Section 34 of the Regulatory Reform Act states that its purpose is to provide for low-flow design alternatives for on-site wastewater systems. It requires the Commission for Public Health to change a statewide rule affecting on-site wastewater systems serving different types of public places, ranging from schools to restaurants to campgrounds. When such establishments have an on-site system it must be capable of managing a minimum daily flow, which is specified in a table contained in 15A NCAC 18A.1949. The legislation directs the Commission to amend the rule to exempt a system from the design flow standards if flow rates that are less than those shown in the table in the current rule can be achieved through an engineering design that uses low-flow fixtures or low-flow technologies. The design must be prepared, sealed, and signed by a licensed professional engineer. Recognizing that it will take some time for the rule to be amended and take effect, the legislature specified that an exemption for systems that meet the criteria described should be provided in the interim, beginning with the effective date of the act (August 23, 2013).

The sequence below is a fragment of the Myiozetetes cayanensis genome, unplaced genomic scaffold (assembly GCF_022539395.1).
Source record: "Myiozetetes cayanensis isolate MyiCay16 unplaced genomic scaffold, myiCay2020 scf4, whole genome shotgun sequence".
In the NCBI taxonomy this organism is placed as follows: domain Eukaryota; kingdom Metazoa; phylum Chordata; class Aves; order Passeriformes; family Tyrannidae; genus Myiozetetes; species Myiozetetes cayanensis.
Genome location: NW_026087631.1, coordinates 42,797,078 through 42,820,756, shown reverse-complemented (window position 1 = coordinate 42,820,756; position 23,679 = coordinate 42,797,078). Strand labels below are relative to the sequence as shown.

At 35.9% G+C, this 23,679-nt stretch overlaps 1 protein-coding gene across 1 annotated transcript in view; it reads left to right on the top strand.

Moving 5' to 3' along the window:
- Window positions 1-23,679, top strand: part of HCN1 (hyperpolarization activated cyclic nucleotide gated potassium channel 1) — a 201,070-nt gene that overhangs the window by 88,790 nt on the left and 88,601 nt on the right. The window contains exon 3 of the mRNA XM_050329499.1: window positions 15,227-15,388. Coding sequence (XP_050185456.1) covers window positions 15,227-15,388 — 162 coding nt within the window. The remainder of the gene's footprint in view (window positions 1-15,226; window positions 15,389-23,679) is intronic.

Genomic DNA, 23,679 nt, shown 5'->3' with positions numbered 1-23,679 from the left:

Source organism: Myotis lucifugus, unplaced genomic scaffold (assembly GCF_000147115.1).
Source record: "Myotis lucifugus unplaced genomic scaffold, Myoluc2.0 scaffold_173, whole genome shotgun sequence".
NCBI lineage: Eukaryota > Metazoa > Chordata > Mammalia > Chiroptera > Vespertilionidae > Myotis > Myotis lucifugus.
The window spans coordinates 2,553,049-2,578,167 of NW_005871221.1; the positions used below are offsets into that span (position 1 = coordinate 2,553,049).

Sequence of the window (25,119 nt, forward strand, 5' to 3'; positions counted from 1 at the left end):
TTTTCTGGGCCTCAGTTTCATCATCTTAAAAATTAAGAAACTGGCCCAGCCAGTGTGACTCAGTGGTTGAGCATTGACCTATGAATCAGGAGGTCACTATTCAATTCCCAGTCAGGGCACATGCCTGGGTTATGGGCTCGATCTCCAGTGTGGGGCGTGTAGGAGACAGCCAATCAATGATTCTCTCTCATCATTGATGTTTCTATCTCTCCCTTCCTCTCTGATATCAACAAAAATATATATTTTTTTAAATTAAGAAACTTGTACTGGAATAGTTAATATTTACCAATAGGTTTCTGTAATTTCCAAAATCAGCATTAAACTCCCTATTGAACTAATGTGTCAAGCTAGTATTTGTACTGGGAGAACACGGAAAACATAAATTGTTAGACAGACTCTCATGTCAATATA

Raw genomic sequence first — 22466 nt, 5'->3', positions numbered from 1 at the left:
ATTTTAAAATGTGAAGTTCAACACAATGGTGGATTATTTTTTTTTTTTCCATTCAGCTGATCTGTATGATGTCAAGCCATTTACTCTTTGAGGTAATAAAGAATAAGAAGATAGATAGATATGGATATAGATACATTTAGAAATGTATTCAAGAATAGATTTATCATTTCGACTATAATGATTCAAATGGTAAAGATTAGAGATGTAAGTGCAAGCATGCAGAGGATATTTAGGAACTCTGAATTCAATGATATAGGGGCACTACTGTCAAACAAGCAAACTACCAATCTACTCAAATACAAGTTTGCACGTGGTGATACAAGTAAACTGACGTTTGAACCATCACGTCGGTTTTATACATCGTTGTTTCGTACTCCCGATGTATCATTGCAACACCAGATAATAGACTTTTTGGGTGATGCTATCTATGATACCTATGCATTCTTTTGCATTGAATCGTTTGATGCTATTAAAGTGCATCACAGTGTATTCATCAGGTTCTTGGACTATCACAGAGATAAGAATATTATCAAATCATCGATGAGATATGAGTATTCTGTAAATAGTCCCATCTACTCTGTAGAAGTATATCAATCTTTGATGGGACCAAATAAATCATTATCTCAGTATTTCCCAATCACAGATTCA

On September 19, 2013, the North Carolina Division of Public Health issued this position statement to clarify certain issues and explain how local health department employees who are responsible for ensuring compliance with on-site wastewater regulations should apply the new law.
Private Drinking Water Wells